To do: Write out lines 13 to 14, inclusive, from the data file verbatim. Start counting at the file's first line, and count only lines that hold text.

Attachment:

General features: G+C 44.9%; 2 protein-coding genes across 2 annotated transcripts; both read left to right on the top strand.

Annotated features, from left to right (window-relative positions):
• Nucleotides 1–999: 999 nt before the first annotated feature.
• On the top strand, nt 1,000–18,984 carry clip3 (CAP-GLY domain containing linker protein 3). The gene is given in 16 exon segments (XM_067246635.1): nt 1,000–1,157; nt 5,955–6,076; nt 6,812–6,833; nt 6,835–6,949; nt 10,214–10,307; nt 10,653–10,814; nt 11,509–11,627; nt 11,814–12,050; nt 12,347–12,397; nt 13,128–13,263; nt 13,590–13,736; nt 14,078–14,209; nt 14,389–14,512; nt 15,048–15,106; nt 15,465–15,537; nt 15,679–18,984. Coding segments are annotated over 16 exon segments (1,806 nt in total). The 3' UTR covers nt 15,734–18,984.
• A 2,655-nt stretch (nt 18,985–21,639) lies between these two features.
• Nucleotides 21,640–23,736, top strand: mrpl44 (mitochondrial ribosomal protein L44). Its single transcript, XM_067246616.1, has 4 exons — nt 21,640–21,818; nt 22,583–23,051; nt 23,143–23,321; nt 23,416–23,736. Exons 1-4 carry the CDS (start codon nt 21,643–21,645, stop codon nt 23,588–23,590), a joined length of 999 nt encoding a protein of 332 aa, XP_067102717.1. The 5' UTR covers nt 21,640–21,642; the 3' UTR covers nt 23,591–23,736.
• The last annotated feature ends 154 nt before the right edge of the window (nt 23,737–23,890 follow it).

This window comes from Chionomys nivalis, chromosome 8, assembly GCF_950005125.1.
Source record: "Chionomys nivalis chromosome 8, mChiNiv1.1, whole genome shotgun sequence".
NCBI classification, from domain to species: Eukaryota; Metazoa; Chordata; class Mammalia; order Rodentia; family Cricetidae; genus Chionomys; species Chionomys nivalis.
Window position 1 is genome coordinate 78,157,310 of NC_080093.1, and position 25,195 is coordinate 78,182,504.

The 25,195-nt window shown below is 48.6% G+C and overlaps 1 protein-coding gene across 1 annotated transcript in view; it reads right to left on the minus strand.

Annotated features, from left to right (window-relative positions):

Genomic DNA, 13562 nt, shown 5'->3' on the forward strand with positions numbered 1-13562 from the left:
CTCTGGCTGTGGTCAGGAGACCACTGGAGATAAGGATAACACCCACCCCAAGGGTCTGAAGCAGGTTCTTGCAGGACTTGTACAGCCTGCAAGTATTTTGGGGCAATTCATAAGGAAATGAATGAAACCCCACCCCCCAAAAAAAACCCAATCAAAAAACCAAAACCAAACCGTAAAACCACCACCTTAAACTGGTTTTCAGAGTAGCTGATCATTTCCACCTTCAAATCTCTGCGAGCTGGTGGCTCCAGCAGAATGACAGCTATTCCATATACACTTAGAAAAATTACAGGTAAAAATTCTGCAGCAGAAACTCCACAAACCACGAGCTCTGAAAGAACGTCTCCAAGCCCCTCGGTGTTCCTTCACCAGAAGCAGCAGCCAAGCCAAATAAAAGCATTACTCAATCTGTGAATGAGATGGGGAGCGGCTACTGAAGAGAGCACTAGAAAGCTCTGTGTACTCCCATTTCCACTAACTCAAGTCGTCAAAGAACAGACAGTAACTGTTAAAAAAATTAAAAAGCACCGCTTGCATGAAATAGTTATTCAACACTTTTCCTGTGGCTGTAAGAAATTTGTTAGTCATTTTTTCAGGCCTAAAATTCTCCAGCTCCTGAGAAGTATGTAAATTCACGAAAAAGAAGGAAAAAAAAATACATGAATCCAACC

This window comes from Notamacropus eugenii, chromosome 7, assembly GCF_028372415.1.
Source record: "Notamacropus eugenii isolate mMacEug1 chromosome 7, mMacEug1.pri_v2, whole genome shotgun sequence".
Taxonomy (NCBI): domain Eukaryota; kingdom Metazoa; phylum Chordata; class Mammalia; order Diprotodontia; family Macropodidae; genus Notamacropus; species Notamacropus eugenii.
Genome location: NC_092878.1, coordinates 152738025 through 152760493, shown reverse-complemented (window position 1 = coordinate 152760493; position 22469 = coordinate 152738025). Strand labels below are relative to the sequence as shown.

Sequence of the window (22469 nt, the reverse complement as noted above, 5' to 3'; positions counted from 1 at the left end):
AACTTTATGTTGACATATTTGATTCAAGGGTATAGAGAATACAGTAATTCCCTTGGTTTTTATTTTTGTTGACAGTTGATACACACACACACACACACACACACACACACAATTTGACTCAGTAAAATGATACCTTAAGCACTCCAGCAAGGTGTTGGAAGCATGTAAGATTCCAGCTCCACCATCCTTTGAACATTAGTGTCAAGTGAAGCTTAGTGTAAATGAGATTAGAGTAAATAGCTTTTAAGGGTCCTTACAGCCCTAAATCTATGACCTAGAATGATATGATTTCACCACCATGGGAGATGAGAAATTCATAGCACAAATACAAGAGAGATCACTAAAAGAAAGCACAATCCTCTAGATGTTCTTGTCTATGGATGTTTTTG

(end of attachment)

Annotated features, from left to right (window-relative positions):

Genomic DNA, 13562 nt, shown 5'->3' on the forward strand with positions numbered 1-13562 from the left: